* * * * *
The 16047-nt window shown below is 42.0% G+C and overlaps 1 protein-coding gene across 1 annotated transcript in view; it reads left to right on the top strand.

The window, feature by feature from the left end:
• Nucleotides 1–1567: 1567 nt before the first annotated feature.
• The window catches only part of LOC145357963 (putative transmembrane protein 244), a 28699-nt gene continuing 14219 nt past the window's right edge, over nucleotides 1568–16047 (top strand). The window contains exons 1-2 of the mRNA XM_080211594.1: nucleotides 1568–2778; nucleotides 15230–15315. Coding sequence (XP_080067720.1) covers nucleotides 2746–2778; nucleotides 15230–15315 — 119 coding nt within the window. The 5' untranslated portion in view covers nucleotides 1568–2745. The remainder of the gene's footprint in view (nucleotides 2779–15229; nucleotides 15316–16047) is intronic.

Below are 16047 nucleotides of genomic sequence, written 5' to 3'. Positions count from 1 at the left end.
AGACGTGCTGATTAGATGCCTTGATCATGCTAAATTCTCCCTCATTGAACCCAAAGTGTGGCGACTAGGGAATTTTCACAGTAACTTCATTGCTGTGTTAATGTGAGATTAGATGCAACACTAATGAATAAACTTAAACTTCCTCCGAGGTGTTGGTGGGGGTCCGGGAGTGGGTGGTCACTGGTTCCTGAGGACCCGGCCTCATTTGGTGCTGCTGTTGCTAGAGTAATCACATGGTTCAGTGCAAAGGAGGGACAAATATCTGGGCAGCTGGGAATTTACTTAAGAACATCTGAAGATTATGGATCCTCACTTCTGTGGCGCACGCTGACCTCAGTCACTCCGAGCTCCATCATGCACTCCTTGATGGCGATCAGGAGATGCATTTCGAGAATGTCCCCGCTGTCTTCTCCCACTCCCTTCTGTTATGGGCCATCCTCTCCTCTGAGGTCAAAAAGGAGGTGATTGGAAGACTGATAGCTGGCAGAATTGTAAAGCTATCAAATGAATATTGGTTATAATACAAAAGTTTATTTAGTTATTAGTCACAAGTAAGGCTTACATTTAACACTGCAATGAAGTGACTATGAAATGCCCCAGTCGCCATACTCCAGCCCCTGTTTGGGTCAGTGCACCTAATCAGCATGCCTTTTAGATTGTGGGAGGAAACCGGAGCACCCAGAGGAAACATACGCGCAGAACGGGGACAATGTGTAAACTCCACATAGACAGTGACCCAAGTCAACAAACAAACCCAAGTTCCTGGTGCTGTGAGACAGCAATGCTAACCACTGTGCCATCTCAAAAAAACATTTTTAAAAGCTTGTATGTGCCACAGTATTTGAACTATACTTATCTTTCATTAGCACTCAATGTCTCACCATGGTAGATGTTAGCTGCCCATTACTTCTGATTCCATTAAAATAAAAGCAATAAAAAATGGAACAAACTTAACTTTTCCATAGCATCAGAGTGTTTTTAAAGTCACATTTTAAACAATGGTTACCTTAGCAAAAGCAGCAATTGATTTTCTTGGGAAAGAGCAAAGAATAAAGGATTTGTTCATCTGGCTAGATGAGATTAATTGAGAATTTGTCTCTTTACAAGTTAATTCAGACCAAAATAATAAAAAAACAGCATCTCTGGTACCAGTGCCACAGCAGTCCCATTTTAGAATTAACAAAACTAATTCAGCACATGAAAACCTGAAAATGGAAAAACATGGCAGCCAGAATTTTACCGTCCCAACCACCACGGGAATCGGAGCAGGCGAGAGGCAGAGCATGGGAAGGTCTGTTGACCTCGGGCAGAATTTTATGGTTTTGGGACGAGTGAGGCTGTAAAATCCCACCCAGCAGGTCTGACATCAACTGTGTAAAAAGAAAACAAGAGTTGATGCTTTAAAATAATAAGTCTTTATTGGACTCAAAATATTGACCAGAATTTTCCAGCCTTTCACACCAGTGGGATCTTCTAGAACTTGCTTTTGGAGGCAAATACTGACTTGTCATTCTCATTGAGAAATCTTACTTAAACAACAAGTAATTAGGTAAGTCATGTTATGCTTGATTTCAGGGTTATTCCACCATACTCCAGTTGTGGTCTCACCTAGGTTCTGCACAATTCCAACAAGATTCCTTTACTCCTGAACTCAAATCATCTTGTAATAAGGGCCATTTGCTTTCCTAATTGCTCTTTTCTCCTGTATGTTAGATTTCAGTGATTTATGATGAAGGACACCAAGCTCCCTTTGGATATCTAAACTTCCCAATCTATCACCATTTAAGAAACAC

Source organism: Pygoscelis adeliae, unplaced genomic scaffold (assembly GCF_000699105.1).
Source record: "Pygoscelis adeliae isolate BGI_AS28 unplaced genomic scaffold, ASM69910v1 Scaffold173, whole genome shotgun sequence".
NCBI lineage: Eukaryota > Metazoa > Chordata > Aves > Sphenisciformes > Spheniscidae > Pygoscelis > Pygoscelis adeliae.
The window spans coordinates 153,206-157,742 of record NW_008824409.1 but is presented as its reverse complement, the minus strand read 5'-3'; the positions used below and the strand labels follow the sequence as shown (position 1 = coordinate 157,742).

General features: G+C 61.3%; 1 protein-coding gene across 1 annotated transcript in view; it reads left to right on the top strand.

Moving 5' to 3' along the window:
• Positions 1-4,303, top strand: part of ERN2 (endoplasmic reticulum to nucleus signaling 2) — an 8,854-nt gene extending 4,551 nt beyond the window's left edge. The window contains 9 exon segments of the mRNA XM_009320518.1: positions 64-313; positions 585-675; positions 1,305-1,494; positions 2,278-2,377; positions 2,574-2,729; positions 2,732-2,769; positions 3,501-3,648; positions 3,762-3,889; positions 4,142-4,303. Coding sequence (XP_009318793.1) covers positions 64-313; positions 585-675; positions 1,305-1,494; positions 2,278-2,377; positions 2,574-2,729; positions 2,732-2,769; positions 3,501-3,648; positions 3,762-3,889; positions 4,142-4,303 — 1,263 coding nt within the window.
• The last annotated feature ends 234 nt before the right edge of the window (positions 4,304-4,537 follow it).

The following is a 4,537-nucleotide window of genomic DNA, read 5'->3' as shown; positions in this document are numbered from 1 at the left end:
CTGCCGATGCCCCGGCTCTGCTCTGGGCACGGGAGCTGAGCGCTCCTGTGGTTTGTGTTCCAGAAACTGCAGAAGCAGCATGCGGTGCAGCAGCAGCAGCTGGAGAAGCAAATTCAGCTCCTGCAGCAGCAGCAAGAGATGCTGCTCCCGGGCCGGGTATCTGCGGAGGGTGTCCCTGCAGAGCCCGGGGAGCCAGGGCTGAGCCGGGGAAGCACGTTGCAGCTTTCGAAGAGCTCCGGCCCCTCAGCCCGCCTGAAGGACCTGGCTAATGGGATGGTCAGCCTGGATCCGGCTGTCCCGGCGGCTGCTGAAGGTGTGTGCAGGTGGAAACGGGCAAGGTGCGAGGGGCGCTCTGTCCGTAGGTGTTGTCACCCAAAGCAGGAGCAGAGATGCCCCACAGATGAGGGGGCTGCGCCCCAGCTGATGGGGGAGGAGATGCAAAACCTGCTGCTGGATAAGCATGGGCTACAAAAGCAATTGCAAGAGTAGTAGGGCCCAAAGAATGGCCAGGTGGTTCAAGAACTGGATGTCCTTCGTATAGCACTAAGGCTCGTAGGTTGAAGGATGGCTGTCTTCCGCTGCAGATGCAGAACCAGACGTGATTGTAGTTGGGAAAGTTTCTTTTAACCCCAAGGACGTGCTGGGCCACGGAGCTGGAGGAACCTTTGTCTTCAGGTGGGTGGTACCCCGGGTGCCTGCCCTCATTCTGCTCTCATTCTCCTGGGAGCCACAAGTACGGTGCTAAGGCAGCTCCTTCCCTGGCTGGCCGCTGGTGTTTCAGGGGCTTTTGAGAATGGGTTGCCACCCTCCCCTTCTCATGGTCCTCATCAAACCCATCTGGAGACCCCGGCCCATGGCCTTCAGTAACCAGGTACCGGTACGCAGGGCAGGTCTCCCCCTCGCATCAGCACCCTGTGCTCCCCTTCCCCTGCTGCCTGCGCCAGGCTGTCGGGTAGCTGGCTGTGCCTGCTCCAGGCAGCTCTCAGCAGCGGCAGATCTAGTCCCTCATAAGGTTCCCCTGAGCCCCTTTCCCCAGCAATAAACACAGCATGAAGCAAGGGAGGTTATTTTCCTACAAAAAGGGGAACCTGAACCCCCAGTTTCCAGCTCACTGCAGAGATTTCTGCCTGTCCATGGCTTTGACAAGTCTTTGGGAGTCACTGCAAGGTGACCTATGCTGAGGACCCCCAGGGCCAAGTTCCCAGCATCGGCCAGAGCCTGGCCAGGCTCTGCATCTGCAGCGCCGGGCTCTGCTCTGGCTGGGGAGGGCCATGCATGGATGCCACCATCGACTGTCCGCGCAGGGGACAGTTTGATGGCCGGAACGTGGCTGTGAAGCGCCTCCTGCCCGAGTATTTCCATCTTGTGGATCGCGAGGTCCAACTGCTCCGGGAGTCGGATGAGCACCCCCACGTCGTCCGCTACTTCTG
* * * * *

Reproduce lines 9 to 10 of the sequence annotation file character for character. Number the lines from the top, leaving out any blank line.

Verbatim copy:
NCBI lineage: Eukaryota > Metazoa > Chordata > Aves > Sphenisciformes > Spheniscidae > Pygoscelis > Pygoscelis adeliae.
The window spans coordinates 153,206-157,742 of record NW_008824409.1 but is presented as its reverse complement, the minus strand read 5'-3'; the positions used below and the strand labels follow the sequence as shown (position 1 = coordinate 157,742).